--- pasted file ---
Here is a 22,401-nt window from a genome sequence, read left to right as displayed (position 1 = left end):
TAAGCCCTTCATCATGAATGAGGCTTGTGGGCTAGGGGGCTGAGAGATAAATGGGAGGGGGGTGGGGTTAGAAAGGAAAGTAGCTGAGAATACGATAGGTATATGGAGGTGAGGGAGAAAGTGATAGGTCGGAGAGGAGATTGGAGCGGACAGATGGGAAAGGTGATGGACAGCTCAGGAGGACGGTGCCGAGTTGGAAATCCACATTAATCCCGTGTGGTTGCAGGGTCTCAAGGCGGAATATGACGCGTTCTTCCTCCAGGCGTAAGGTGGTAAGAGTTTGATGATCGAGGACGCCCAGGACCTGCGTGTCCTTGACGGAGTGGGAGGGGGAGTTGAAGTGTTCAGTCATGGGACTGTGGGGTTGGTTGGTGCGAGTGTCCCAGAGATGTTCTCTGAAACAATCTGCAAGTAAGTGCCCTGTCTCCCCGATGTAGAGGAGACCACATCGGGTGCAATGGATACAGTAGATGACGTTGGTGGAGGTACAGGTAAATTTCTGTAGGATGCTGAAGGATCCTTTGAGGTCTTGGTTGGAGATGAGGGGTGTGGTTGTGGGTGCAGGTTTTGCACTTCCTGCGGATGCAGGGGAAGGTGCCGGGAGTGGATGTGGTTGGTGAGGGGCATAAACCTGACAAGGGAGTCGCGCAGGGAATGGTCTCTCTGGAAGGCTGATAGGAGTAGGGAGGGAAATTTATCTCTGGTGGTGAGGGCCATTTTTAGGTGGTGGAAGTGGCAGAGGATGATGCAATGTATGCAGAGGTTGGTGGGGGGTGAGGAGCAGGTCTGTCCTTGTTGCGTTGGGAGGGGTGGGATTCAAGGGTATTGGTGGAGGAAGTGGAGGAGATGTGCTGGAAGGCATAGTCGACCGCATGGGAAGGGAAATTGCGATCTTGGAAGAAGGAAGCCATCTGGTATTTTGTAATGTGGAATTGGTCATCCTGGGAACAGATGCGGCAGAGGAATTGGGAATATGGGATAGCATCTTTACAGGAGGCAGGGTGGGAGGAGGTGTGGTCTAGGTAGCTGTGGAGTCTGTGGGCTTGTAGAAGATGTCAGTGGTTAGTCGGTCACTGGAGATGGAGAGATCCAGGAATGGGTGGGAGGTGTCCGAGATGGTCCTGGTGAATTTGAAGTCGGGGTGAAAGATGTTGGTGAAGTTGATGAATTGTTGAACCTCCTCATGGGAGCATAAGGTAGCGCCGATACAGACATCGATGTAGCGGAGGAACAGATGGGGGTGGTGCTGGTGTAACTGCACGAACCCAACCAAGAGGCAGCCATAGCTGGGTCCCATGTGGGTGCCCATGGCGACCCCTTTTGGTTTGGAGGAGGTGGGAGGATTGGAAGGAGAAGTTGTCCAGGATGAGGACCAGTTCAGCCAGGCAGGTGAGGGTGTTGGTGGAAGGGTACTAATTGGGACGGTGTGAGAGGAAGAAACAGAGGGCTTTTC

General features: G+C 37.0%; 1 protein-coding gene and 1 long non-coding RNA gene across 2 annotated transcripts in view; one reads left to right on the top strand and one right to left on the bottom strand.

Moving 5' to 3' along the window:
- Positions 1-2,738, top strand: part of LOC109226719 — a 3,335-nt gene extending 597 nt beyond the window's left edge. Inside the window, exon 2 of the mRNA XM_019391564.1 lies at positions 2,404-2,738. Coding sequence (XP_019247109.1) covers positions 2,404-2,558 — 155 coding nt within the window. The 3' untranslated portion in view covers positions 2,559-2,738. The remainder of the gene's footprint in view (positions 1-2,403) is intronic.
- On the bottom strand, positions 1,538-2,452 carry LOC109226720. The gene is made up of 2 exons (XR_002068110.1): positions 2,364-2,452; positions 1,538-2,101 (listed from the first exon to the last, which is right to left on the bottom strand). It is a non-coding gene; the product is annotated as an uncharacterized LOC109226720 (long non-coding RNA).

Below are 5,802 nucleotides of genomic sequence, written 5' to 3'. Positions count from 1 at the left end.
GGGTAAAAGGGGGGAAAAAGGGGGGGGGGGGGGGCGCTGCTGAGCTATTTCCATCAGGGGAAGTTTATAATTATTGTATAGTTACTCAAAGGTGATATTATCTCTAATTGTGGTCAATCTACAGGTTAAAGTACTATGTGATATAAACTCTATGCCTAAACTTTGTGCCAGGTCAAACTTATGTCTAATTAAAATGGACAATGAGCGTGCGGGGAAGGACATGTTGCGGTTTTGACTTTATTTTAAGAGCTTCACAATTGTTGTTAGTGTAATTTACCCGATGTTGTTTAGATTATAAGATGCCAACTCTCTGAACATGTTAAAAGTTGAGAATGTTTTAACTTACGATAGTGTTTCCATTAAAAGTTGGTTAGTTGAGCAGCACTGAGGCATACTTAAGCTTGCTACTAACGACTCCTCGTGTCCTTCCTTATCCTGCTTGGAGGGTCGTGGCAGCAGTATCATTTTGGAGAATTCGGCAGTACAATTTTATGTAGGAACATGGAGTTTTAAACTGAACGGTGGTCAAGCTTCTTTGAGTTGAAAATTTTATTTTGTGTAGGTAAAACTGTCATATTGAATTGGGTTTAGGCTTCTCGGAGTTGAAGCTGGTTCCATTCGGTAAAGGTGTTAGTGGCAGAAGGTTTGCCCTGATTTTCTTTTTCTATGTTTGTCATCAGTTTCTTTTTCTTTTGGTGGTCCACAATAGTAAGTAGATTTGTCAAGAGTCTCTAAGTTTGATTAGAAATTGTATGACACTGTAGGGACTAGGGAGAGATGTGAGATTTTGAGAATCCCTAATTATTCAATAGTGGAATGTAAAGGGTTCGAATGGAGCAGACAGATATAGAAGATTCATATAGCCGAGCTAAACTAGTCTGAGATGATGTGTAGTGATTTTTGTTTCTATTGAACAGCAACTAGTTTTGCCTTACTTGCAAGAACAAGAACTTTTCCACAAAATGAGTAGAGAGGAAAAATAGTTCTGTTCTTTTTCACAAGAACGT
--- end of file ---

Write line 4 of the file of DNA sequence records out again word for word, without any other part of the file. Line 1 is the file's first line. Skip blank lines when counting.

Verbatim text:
Moving 5' to 3' along the window: